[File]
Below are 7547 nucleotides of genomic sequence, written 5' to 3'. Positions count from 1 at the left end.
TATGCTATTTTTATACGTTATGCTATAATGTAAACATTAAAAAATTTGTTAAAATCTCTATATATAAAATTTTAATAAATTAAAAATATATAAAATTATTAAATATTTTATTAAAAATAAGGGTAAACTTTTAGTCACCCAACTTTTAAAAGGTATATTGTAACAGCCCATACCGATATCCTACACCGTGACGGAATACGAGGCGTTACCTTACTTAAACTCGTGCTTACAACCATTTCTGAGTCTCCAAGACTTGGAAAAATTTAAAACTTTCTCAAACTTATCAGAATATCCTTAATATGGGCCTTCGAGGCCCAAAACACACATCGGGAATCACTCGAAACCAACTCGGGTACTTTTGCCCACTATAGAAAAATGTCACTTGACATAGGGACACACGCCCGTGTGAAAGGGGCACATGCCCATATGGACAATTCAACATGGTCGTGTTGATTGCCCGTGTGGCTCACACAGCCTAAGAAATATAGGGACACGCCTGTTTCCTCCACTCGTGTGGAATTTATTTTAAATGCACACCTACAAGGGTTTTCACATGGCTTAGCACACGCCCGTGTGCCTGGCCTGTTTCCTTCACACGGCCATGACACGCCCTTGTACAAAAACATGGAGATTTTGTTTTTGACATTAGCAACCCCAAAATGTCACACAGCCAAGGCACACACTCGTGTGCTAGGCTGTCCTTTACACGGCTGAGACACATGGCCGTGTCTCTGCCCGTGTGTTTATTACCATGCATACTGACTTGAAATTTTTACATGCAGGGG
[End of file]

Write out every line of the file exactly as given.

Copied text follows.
Below are 7547 nucleotides of genomic sequence, written 5' to 3'. Positions count from 1 at the left end.
TATGCTATTTTTATACGTTATGCTATAATGTAAACATTAAAAAATTTGTTAAAATCTCTATATATAAAATTTTAATAAATTAAAAATATATAAAATTATTAAATATTTTATTAAAAATAAGGGTAAACTTTTAGTCACCCAACTTTTAAAAGGTATATTGTAACAGCCCATACCGATATCCTACACCGTGACGGAATACGAGGCGTTACCTTACTTAAACTCGTGCTTACAACCATTTCTGAGTCTCCAAGACTTGGAAAAATTTAAAACTTTCTCAAACTTATCAGAATATCCTTAATATGGGCCTTCGAGGCCCAAAACACACATCGGGAATCACTCGAAACCAACTCGGGTACTTTTGCCCACTATAGAAAAATGTCACTTGACATAGGGACACACGCCCGTGTGAAAGGGGCACATGCCCATATGGACAATTCAACATGGTCGTGTTGATTGCCCGTGTGGCTCACACAGCCTAAGAAATATAGGGACACGCCTGTTTCCTCCACTCGTGTGGAATTTATTTTAAATGCACACCTACAAGGGTTTTCACATGGCTTAGCACACGCCCGTGTGCCTGGCCTGTTTCCTTCACACGGCCATGACACGCCCTTGTACAAAAACATGGAGATTTTGTTTTTGACATTAGCAACCCCAAAATGTCACACAGCCAAGGCACACACTCGTGTGCTAGGCTGTCCTTTACACGGCTGAGACACATGGCCGTGTCTCTGCCCGTGTGTTTATTACCATGCATACTGACTTGAAATTTTTACATGCAGGGG